Go see this movie. Don’t make me have to hurt you.
As you must know by now, Wonder Woman is almost here. The big marketing push hasn’t begun yet, making some nervous that the studio isn’t going to support the film as much because it has a female lead. Others are dismissing the concerns, asserting that the marketing barrage will begin as soon as Guardians 2 hits theaters and stops sucking the air out of the room.
“Why does this even matter?” You may ask. “If the movie is good, it will make money. If it’s bad, it won’t! So stop worrying and go to the movies.”
If that is what you’re saying, you’re probably a dude.
I plan to see this movie about a dozen times, whether it’s good or not. Don’t get me wrong – I hope with all of my being that it’s amazing and blows every other superhero film right out of the water, but it’s getting my dollars even if it turns out to be worse than that one really terrible Batman movie (you pick which one).
I’ll explain. It starts at the beginning:
William Moulton Marston created Wonder Woman because he was a polyamorous dude who was really into badass women and the idea dominance and submission. Back in his day, Diana was pretty much all powerful until tied up her hands, and then she was completely helpless to prevent your evil scheme. Kinky, right?
But as time went on and Wonder Woman was reinterpreted by the artists and writers of each social and comic age, she changed. She was a diplomat, a warrior, a fashionista… but always one of the big three heroes in the DC universe. She’s every bit as powerful as Superman (She’s who you call when you need to bring him down, BATMAN) and she crushed Bruce Wayne like a little bitty bat bug.
That last one – that’s my favorite Wonder Woman story of all time. Written by the brilliant Greg Rucka, The Hiketeia is a book that defines the quintessential element of what makes Diana so great. I’ve heard over and over that a Wonder Woman movies is just too gosh darn hard because she’s changed so much over time – and that is a lot of crap. All comic book heroes change. Thor was a frog once. The thing that makes Diana challenging is also what makes her so great: She’s a warrior who fights for peace.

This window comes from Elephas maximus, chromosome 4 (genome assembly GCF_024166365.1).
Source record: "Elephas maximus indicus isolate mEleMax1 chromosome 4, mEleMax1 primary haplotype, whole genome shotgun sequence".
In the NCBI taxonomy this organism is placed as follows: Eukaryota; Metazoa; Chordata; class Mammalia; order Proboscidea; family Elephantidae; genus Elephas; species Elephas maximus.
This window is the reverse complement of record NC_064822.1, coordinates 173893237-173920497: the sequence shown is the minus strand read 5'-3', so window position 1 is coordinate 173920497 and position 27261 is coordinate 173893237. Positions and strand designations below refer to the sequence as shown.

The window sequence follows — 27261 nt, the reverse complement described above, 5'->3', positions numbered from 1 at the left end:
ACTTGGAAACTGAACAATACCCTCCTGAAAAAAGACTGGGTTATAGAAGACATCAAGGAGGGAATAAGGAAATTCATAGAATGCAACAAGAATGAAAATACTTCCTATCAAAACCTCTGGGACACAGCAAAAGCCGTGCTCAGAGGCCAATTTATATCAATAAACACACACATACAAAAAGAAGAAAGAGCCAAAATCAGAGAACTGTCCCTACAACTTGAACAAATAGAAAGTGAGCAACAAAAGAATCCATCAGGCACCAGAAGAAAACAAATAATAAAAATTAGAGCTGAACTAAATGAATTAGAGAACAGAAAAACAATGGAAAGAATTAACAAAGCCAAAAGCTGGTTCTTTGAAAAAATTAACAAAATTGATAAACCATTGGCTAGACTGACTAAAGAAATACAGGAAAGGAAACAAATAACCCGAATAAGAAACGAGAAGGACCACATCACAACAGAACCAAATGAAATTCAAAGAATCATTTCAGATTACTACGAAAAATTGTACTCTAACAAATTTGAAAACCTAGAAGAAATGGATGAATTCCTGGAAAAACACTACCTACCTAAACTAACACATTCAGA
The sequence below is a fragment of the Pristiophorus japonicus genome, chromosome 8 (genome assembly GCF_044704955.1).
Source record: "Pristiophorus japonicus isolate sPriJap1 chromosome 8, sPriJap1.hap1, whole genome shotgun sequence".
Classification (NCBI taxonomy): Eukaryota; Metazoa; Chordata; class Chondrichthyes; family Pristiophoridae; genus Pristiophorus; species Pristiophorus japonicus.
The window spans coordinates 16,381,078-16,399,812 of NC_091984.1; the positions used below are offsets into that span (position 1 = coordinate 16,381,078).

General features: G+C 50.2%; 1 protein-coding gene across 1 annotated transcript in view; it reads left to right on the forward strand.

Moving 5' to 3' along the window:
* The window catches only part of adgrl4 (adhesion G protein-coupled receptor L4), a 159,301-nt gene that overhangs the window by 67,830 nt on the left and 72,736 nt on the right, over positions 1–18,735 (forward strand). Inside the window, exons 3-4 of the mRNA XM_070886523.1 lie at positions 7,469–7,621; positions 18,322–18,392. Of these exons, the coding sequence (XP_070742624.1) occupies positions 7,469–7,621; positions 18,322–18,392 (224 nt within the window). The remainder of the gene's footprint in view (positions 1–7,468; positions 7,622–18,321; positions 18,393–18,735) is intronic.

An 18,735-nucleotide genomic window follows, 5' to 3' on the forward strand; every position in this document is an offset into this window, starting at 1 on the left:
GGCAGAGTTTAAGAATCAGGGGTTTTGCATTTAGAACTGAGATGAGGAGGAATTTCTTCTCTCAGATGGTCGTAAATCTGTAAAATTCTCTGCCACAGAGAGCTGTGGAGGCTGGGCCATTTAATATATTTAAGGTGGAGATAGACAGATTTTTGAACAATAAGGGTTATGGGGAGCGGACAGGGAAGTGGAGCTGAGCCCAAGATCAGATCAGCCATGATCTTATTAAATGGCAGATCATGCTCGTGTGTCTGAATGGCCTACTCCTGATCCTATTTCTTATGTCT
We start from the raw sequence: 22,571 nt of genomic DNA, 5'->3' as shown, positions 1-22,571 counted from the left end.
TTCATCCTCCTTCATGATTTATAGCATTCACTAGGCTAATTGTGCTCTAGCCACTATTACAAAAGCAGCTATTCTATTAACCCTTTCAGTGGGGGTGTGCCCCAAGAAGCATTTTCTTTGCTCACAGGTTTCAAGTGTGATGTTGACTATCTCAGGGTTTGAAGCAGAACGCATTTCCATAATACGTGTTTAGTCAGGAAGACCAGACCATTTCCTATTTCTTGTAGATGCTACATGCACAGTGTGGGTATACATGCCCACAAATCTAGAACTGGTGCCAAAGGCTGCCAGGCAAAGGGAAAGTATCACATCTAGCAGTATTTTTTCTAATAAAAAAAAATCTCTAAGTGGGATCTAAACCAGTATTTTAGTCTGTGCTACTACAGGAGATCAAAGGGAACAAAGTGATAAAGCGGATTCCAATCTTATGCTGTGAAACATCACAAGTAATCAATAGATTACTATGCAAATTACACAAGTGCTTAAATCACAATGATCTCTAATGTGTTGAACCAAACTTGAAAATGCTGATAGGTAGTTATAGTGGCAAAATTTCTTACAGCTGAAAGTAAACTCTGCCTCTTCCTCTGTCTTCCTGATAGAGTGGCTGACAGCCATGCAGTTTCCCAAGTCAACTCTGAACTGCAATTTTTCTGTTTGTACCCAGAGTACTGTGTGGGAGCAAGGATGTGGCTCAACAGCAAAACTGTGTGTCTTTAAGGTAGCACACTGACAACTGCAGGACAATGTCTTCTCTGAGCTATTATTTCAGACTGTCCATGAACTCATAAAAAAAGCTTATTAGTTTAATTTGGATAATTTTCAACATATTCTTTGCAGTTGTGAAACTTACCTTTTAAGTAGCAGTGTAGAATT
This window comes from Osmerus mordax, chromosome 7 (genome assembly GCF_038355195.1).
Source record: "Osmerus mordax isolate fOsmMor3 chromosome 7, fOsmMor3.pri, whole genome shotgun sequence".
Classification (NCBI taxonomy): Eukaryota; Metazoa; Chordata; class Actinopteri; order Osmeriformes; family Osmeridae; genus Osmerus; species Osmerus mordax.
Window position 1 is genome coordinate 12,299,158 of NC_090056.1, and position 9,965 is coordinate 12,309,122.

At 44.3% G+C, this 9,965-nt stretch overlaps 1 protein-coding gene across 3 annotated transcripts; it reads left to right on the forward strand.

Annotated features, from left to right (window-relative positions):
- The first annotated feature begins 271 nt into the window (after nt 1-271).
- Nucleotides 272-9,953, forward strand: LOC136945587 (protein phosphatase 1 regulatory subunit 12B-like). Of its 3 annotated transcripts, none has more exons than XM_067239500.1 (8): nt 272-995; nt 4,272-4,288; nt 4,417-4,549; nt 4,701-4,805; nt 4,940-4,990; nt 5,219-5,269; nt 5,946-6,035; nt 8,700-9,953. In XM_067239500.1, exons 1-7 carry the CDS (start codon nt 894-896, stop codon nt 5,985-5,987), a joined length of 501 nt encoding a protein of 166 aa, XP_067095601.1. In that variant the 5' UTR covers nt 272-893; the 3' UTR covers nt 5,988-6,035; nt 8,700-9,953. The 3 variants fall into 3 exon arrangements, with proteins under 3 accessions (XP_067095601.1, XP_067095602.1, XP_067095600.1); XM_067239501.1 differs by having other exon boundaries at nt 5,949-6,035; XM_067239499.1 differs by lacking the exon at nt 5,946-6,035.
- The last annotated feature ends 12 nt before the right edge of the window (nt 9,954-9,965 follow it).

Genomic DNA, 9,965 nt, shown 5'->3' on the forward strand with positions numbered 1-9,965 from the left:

In The Hiketeia, Wonder Woman makes a promise to protect someone and Batman asks her to break it. She’s like “Hey, let’s talk it out, buddy, because I’m not breaking my promise,” and he’s like “NO SCREW YOU.” And then she proceeds to school him by putting her boot on his dumb bat face. With a few exceptions depending on who was writing the book, Wonder Woman has always been a fan of trying to talk things out. One of her big plotlines revolves around an essay she wrote in between meetings at the UN. In Eyes of the Gorgon, my second-favorite book (also Rucka’s work), she wins the day with a huge moment of self-sacrifice. When she’s offered a chance to get back what she lost, she chooses to give that gift to the people she loves. It’s the most heroic story I’ve ever seen in a comic. Broke my heart.
Are these not traits we want to encourage in our children? Giving to others, fighting to defend those who can’t defend themselves? Only taking up arms when we have tried all our other options? This is what she stands for. These are things we should want everyone to emulate – boy, girl, or anything in between.